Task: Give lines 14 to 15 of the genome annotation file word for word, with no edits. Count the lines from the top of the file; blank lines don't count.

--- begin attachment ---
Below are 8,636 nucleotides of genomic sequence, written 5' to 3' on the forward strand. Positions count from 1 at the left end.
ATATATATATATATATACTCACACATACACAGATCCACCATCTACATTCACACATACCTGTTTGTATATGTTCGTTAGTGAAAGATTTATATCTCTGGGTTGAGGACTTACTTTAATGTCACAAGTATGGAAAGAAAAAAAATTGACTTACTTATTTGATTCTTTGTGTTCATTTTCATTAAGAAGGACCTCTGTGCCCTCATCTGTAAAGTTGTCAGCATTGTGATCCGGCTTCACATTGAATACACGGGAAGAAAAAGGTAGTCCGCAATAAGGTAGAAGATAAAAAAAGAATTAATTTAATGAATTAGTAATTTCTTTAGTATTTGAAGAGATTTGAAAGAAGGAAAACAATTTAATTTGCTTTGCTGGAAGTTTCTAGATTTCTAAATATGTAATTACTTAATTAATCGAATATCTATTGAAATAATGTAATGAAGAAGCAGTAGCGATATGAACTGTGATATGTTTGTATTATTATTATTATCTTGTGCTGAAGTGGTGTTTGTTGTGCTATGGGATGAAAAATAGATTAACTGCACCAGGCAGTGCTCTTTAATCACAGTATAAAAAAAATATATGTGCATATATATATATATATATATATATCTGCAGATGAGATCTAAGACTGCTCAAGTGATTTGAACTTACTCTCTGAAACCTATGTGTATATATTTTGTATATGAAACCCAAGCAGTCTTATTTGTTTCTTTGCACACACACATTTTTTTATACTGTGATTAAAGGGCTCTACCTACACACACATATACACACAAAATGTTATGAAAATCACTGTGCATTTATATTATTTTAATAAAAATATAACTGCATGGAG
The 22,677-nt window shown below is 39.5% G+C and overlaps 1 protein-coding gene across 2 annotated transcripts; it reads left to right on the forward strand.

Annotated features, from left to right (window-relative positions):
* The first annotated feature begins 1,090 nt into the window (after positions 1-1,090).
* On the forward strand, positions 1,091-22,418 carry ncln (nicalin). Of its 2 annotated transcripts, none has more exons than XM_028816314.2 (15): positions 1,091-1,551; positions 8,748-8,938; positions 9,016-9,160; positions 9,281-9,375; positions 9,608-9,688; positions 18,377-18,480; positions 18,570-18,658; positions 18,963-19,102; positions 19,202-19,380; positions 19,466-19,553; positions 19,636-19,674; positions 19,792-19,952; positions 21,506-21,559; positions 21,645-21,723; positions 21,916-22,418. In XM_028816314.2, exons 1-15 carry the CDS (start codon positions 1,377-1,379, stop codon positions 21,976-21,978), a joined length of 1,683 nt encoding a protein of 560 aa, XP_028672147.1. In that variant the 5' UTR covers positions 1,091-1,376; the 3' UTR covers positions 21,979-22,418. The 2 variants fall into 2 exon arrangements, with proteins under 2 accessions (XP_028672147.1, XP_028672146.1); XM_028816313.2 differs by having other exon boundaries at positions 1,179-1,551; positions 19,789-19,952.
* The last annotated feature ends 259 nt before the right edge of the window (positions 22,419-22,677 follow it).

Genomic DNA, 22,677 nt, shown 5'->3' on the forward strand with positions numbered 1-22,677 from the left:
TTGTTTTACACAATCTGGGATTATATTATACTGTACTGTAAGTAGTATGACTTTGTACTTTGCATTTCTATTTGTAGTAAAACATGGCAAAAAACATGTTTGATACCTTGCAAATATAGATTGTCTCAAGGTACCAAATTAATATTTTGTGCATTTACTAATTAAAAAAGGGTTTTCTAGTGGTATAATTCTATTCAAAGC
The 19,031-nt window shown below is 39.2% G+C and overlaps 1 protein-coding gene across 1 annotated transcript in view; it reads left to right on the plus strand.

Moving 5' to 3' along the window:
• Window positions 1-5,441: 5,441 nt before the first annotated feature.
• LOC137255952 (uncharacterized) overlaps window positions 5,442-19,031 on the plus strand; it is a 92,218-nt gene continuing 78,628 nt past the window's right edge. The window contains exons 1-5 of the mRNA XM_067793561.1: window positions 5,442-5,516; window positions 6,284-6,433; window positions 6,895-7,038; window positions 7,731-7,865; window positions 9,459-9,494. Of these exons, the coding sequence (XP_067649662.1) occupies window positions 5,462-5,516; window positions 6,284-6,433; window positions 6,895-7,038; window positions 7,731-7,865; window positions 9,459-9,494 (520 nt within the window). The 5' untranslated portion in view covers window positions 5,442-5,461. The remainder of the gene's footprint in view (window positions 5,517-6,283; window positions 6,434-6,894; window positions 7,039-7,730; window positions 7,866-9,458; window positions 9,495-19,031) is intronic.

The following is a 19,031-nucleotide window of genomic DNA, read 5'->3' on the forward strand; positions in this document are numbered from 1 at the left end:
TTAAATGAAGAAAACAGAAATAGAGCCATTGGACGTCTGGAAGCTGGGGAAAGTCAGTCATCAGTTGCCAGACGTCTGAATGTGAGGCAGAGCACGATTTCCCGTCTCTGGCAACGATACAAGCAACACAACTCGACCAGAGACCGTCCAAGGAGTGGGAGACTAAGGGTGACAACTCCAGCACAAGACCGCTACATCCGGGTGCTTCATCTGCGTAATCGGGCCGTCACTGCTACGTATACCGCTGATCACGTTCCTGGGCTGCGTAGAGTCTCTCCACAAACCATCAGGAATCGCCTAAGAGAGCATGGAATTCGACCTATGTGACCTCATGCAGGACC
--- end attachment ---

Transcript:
The following is a 19,031-nucleotide window of genomic DNA, read 5'->3' on the forward strand; positions in this document are numbered from 1 at the left end:
TTAAATGAAGAAAACAGAAATAGAGCCATTGGACGTCTGGAAGCTGGGGAAAGTCAGTCATCAGTTGCCAGACGTCTGAATGTGAGGCAGAGCACGATTTCCCGTCTCTGGCAACGATACAAGCAACACAACTCGACCAGAGACCGTCCAAGGAGTGGGAGACTAAGGGTGACAACTCCAGCACAAGACCGCTACATCCGGGTGCTTCATCTGCGTAATCGGGCCGTCACTGCTACGTATACCGCTGATCACGTTCCTGGGCTGCGTAGAGTCTCTCCACAAACCATCAGGAATCGCCTAAGAGAGCATGGAATTCGACCTATGTGACCTCATGCAGGACC